Two poems by Saadi

On friends and enemies

I am displeased with the company of friends
To whom my bad qualities appear to be good;
They fancy my faults are virtues and perfection;
My thorns they believe to be rose and jessamine.
Say! where is the bold and quick enemy
To make me aware of my defects?

Sage advice

If people injure thee, grieve not;
Because neither rest nor grief come from the people.
Be aware that the contrasts of friend and foe are from God,
Because the hearts of both are in His keeping.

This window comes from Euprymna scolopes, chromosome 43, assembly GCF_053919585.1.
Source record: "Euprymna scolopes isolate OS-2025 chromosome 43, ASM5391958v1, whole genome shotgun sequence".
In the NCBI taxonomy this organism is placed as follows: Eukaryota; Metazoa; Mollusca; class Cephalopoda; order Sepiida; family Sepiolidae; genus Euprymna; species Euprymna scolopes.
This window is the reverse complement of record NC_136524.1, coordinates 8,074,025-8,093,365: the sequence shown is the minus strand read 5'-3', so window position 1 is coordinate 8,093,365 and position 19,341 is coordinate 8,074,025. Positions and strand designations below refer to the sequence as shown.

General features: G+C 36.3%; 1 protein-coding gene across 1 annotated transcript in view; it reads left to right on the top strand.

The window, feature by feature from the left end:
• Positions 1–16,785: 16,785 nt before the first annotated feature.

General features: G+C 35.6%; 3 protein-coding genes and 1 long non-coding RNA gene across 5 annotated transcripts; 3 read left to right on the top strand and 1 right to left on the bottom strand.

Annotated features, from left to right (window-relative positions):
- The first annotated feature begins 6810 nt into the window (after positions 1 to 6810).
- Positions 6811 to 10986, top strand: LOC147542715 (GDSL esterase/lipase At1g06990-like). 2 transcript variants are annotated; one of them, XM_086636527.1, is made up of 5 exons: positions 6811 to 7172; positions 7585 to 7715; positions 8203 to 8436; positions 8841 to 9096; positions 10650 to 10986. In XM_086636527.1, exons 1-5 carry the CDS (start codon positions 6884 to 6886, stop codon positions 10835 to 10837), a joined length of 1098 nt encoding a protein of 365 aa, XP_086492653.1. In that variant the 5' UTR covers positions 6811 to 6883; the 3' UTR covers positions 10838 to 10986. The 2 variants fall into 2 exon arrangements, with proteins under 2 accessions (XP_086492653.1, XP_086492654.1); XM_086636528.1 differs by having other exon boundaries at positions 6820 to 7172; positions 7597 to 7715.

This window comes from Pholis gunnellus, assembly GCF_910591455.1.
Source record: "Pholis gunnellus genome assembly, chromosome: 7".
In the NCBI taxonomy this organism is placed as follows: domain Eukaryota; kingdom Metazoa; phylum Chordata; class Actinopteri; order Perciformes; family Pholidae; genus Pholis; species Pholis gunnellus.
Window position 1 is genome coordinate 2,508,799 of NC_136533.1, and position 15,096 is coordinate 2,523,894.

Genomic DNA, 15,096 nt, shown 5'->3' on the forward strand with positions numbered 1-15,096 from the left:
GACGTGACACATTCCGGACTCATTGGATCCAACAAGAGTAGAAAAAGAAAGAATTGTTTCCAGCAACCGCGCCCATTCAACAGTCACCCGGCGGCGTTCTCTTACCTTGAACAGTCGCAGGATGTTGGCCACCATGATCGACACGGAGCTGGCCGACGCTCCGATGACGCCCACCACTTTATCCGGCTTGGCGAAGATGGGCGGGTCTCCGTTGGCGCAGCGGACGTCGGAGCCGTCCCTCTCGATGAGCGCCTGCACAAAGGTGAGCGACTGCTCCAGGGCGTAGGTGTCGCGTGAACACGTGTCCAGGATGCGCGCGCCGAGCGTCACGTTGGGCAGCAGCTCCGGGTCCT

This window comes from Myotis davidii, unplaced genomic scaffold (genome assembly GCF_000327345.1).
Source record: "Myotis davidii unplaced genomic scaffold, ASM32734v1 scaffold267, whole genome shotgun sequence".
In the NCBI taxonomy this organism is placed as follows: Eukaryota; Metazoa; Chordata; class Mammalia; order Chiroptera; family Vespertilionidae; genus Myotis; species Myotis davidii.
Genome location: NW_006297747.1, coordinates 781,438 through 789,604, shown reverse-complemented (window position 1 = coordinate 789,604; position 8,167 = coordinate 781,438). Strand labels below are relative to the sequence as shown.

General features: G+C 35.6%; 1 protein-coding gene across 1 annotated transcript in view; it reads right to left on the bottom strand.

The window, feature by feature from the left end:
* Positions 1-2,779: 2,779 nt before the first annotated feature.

Although the arrow is shot from the bow,
Wise men look at the archer!

Oh thou! who showest virtues on the palms of the hand,
But concealest thy errors under the armpit,
What wilt thou purchase, oh vainglorious fool,
On the day of distress with counterfeit silver?

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Abū-Muḥammad Muṣliḥ al-Dīn bin Abdallāh Shīrāzī , better known by his pen-name as Saadi, was one of the major Persian poets of the medieval period.